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Anthony Eden

From Academic Kids

The Rt. Hon Anthony Eden
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Eden.jpg


Period in Office: 7 April 1955 - 9 January 1957
PM Predecessor: Winston Churchill
PM Successor: Harold Macmillan
Date of Birth: 12 June 1897
Place of Birth: Bishop Auckland, Durham
Political Party: Conservative
Retirement honour: Earldom of Avon

Robert Anthony Eden, 1st Earl of Avon, KG, MC (June 12 1897 - January 14, 1977), British politician, was Foreign Secretary during World War II and Prime Minister of the United Kingdom during the 1950s. He is remembered mainly for his role in the disastrous Suez Crisis of 1956. In a 2004 poll of 139 political science academics organised by MORI, Eden was voted the least successful British Prime Minister of the 20th Century.

Contents

Early career

Eden was born in Durham, where his family had been local landowners for many generations. His mother, Sybil Grey, was a member of the famous Grey family of Northumberland (see below). He studied at Eton and Christ Church, Oxford, where he graduated in oriental languages. Following a military career during the First World War, during which he received a Military Cross, Eden entered politics in 1923 when he was elected Member of Parliament for Warwick and Leamington, as a Conservative. In that year also he married Beatrice Beckett. They had two sons, but the marriage was not a success and broke up under the strain of Eden's political career.

Eden became Parliamentary Private Secretary at the Foreign Office in 1926. In 1931 he was promoted to Under-Secretary for Foreign Affairs. In 1934 he was appointed Lord Privy Seal and Minster for the League of Nations in Stanley Baldwin's Government. Like many of his generation who had served in the First World War, Eden was strongly anti-war and strove to work through the League of Nations to preserve European peace. He was however among the first to recognise that peace could not be maintained by appeasement of Nazi Germany and fascist Italy. He privately opposed the policy of the Foreign Secretary, Sir Samuel Hoare, of trying to appease Italy during its invasion of Abyssinia (Ethiopia) in 1935. When Hoare resigned after the failure of the Hoare-Laval Pact, Eden succeeded him as Foreign Secretary.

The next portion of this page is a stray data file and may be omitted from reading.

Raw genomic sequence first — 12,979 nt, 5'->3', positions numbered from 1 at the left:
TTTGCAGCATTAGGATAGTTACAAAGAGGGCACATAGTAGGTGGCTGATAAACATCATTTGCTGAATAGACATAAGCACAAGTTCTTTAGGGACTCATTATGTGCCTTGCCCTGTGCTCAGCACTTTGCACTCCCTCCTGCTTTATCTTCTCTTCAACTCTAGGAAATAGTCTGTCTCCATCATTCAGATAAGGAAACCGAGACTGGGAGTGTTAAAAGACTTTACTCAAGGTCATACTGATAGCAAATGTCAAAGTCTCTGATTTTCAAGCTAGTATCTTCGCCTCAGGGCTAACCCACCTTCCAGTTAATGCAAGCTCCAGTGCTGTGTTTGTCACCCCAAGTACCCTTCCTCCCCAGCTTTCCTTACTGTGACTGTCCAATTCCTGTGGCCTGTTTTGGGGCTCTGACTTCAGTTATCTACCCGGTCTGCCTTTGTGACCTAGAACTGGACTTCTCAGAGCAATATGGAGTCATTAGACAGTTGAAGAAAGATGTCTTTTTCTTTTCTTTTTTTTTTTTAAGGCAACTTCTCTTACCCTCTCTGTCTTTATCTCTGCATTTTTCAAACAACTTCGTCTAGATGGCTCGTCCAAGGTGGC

At this stage in his career Eden was considered as something of a leader of fashion. He regularly wore a Homburg hat (similar to a bowler hat but with an upturned brim), which became forever known in Britain by his name.

Foreign Secretary

Eden became Foreign Secretary at a time when Britain was having to adjust its foreign policy to face the rise of the fascist powers. He supported the policy of non-interference in the Spanish Civil War, and supported Neville Chamberlain in his efforts to preserve peace through reasonable concessions to Germany. He did not protest when Britain and France failed to oppose Hitler's reoccupation of the Rhineland in 1936. But in February 1938 he resigned because he could not accept Chamberlain's opening of negotiations with Italy. This made him an ally of Winston Churchill, then a rebel backbench Conservative MP and leading critic of appeasement. There was much speculation that Eden would become a rallying point for all the disparate opponents of Chamberlain, but instead he maintained a low profile, avoiding confrontation though he opposed the Munich Agreement. As a result Eden's position declined heavily amongst politicians, though he remained popular in the country at large.